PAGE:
November 20, 2017 marks the start of the free agency period for the 2018 EU LCS Spring Split, and it is soon approaching. Organizations will begin signing, trading and letting go of various players with hopes of putting together a competitive roster. They will cite all kinds of reasons for making their decisions, but, at the end of the day, they all go into the off-season with one goal in mind: winning.
Various different team-building strategies have been successful in past years. The 2017 World Championship qualifiers from Europe showcased three totally different strategies, which ultimately got them to the top of the standings. G2 kept their entire roster from 2016, which allowed them to continue building synergy while bringing on Weldon Green as an assistant coach. Fnatic completely rebuilt their roster around their star AD carry, Rekkles. The endemic organization brought on a mix of veterans and rookies, which allowed them to shape their playstyle over the course of the year. Misfits came into the league from the Challenger Series, and only replaced their jungler and mid laner. Their focus on combining younger Europeans with talented Korean imports provided fertile ground for experimentation.
Between the reported changes for the EU LCS in 2019, and the expectations surrounding North America’s franchised league starting next year, it feels like there is a lot of pressure on European organizations in 2018. The group system, best-of-three series, mid-season relegations, none of these will be suitable excuses next year. The World Championship is one year away. The path to get there begins in a few days, and decisions made in the off-season will ripple from now until then. Each organization should have had ample time to reflect on 2017 and develop strategies that will get them ahead of their competitors.
Giants enter the 2018 Spring Split after taking down Ninjas in Pyjamas and Schalke 04 in the 2018 Spring Promotion tournament. Gilius should be a familiar personality to welcome back into the LCS, but everyone else is new. Giants enjoyed a relatively strong run through the Challenger Series, but they would benefit from some upgrades. If a veteran support like Kasing signed on, it would bring more stability on and off the Rift to prop up the rookie carries.
This strategy would mirror Misfits’ updates when they entered the LCS. By bringing in another teammate with multiple splits of LCS experience, Giants could gain leadership and maturity with just a small investment. It would give the new guys an opportunity to prove themselves against other teams without feeling like they are being thrown to the wolves. Spring Split is slightly less important in the grand scheme of the year, so experimentation is a smaller risk. If the team is still not competitive after that change, then mid-season would be the time to shake it up a bit more.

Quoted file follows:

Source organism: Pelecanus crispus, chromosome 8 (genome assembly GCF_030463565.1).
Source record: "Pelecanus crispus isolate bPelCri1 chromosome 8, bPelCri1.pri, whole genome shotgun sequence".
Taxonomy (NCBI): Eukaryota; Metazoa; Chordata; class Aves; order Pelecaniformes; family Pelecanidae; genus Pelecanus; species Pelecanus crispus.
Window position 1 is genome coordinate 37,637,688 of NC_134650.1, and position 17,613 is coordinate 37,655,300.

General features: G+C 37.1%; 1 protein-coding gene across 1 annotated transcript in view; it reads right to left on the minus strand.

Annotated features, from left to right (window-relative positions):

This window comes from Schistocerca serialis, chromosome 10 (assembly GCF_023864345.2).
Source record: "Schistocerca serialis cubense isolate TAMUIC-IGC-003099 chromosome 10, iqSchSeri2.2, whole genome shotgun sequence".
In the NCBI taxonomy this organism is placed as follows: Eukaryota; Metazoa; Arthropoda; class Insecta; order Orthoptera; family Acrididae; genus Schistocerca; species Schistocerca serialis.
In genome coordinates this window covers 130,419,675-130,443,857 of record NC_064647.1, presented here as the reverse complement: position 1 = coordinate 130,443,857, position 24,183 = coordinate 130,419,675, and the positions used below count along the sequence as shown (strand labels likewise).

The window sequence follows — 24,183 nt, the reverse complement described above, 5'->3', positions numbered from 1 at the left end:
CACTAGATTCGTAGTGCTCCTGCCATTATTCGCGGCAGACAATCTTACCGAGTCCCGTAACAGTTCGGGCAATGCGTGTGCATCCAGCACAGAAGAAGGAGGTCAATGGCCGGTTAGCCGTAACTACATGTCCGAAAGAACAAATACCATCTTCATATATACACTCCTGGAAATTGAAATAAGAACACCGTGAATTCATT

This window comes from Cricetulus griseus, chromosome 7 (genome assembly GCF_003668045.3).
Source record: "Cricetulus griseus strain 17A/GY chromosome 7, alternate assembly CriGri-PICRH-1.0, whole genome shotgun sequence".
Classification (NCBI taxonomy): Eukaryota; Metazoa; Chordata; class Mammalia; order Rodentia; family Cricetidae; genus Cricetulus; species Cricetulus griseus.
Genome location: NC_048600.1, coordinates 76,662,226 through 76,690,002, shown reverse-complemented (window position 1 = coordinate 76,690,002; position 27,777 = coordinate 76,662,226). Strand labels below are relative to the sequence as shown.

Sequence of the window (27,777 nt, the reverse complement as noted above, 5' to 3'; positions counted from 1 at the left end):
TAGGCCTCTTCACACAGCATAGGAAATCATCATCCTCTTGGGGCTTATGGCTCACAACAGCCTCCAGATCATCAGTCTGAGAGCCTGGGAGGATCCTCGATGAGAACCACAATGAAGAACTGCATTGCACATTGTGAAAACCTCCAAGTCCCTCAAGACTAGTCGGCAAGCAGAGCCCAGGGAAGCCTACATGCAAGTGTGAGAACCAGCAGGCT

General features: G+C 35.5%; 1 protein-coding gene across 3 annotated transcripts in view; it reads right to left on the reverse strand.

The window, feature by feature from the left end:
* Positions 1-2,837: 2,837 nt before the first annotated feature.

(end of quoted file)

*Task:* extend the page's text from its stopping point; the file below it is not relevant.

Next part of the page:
Schalke 04 is the other team promoted from last year’s Challenger scene. SmittyJ is their most veteran player, with several splits of LCS experience under his belt. Memento has been in and out of the LCS for a couple of years now, but the rest of the team is relatively new. Upset is a lauded up-and-coming AD carry, which should be Schalke’s strongest weapon.
It would not be surprising if Schalke took the 2016 Splyce approach to entering the LCS: keeping the entire roster. Each of these players actually produced carry performances last year. With the announcement that Krepo will be head coach this spring, Schalke may decide to invest in infrastructure, rather than talent. They may also be turned off to veteran talents due to last time they entered the LCS with Steve, Gilius, Fox, MrRallez and Sprattel. Just like Giants, Spring Split should act as the testing ground for these new players.
Despite optimism towards Vitality’s acquisition of VandeR in the mid-season, the team still had a lackluster Summer Split performance. It turned out that Vitality’s issues ran much deeper than Hachani’s death share. The jungle position turned out to be much leakier than previously understood, and since the role was essential to team-wide success. This position should be Vitality’s primary focus in the off-season. Cabochard and Nukeduck were consistently strong in the laning phase, but could not get much going in the mid-game.